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P.S. Narayana Aiyar Vs. Biyari Bivi Alias Kathun Bivi and ors. - Court Judgment

LegalCrystal Citation
SubjectCivil
CourtChennai
Decided On
Reported in(1922)43MLJ559
AppellantP.S. Narayana Aiyar
RespondentBiyari Bivi Alias Kathun Bivi and ors.
Cases Referred and Langat Singh v. Janki Koer
Excerpt:
- - this and the consequence, that an application for amendment should be rejected as too late, if the rights of third parties acting in good faith have intervened, is recognized in nation v......error and to insert words making the provision her case here required. she then moved for a re-hearing of the appeal on review and we allowed it.2. the advocate general on behalf of 3rd defendant, the appellant, first asked us to postpone the re-hearing, until he had appealed to the privy council against our order granting a review. but we pointed out that such an order could not be regarded as final for the purpose of section 109 c.p.c. and that his application for leave in connection with it would be unsustainable. the rehearing accordingly proceeded.3. it may for the present purpose be at once conceded that, if ex. j3 had stood on 8-12-17 the date of 3rd defendant's purchase in court sale, as it does now, plaintiff would be entitled to relief. the question however is whether she.....
Judgment:

1. At the last hearing of this Appeal we held, disagreeing with the lower court, that plaintiff was not entitled to the charge she claimed, because inter alia it was not conferred on her by her decree. Ex. J3. That decree was passed on an award, Ex. J1 but did not in our opinion reproduce the term thereof, by which such a charge as plaintiff set up was created. Plaintiff after our decision induced the court, which passed Ex, J3, to amend it under Section 152, C.P.C. by removal of what in the affidavit filed there is described as a clerical error and to insert words making the provision her case here required. She then moved for a re-hearing of the appeal on review and we allowed it.

2. The Advocate General on behalf of 3rd defendant, the appellant, first asked us to postpone the re-hearing, until he had appealed to the Privy Council against our order granting a review. But we pointed out that such an order could not be regarded as final for the purpose of Section 109 C.P.C. and that his application for leave in connection with it would be unsustainable. The rehearing accordingly proceeded.

3. It may for the present purpose be at once conceded that, if Ex. J3 had stood on 8-12-17 the date of 3rd defendant's purchase in court sale, as it does now, plaintiff would be entitled to relief. The question however is whether she is so entitled, when Ex. J3 as it was passed on 5-1-17 and as it was expressed on the date of the sale, conferred no charge and recognized one only by the amendment, made over four years later, on 25-11-21, in proceedings, to which 3rd defendant was not a party.

4. The exercise of the power to amend under Section 152 is discretionary and necessarily so, when no period of limitation is provided for application for its exercise and therefore no investigation of title can insure those, who acquire rights in property dealt with in a previous decree, against the effect of a subsequent amendment thereof. This and the consequence, that an application for amendment should be rejected as too late, if the rights of third parties acting in good faith have intervened, is recognized in Nation v. Harris (1892) A.C. 547, and Langat Singh v. Janki Koer (1911) 1 L.R. 39 Cal 265. It is clear that, if the amending court, the District Court of Madura, had had the full facts before it, its duty would have been to refuse to use its powers for plaintiff's benefit. In fact, as the copies filed here of the affidavits on which it acted show, it was told nothing of those facts or of the present proceedings, from which the necessity for plaintiff's obtaining an amendment had arisen, the construction which had actually been adopted by us being represented in one affidavit merely as 'likely'. If the District Court had been aware of the real state of the case, it cannot be doubled that it would have refused to consider the application, until at least 3rd defendant had had notice of it.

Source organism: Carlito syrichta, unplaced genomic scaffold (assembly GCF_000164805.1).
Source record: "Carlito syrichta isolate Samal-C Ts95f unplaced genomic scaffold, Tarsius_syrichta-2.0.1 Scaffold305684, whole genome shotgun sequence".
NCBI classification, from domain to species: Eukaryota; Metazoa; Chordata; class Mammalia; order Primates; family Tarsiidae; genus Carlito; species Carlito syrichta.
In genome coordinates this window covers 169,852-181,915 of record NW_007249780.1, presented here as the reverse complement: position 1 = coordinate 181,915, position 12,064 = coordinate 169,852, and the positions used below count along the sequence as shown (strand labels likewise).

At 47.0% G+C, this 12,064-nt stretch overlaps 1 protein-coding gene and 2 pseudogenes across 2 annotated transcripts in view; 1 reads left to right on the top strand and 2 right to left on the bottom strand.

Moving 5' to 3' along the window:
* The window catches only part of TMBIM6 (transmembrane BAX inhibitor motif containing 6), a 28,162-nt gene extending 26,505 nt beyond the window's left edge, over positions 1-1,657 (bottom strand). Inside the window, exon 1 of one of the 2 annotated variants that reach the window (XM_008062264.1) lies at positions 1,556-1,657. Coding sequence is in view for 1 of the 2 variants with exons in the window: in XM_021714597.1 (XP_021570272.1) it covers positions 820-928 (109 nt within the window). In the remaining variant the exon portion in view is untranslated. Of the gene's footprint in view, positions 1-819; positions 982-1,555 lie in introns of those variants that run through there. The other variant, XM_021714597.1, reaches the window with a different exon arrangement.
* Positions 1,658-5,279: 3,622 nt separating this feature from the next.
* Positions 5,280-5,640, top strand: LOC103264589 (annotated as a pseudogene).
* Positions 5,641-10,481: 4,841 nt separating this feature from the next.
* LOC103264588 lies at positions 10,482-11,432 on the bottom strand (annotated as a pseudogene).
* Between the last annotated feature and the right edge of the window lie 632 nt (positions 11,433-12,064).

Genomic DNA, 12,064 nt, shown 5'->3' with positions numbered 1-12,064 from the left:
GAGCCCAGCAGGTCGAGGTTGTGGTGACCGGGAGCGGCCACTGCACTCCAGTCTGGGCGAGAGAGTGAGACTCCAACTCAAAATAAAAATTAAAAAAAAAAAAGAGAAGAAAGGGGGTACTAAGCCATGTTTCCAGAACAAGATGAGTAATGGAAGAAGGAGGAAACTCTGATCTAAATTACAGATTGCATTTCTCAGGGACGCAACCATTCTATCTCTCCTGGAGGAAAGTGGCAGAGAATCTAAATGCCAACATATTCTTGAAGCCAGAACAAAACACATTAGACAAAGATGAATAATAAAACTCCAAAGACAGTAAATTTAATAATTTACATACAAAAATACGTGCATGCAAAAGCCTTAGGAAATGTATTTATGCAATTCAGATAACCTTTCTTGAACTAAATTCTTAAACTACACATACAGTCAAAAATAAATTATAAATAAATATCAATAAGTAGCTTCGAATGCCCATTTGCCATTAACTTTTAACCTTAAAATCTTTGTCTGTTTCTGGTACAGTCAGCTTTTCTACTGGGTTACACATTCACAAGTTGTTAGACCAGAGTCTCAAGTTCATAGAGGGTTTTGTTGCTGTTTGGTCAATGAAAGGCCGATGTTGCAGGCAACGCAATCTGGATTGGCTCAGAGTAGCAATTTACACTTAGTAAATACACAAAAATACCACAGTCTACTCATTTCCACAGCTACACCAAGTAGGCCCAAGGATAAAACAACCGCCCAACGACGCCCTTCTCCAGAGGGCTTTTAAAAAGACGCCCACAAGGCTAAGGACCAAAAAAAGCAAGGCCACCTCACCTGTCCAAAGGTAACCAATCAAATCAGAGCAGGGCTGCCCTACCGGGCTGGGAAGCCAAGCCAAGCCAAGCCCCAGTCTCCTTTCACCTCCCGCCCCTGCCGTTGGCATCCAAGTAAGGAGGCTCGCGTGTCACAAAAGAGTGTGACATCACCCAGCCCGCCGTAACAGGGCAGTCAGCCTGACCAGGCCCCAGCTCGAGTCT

5. Plaintiff here has not succeeded in showing that the principle above referred to is for any reason inapplicable to this case and has argued only that under the C.P.C. she could not have proceeded otherwise than she did and could not have made 3rd defendant a party to the amendment proceedings. It is not necessary for us to express a final opinion as to the applicability of Order 22 Rule 10 or on the question whether the reference in that provision to 'the pendency of the suit' covers the period between an original and an amended decree. For plaintiff could and should have made 3rd defendant a party in compliance with the general principle that persons, whom it is desired to bind by proceedings can and must be impleaded in them. Third defendant having had no previous opportunity to object to the amendment, is entitled to object to it now; and as it was delayed until long after he acquired his rights at the sale of the imminence of which plaintiff admittedly knew, the objection must prevail.

6. Holding that the amended decree cannot in the circumstances be pleaded against 3rd defendant, we again allow the appeal, dismissing plaintiff's suit with costs (including those of the review petition) throughout.


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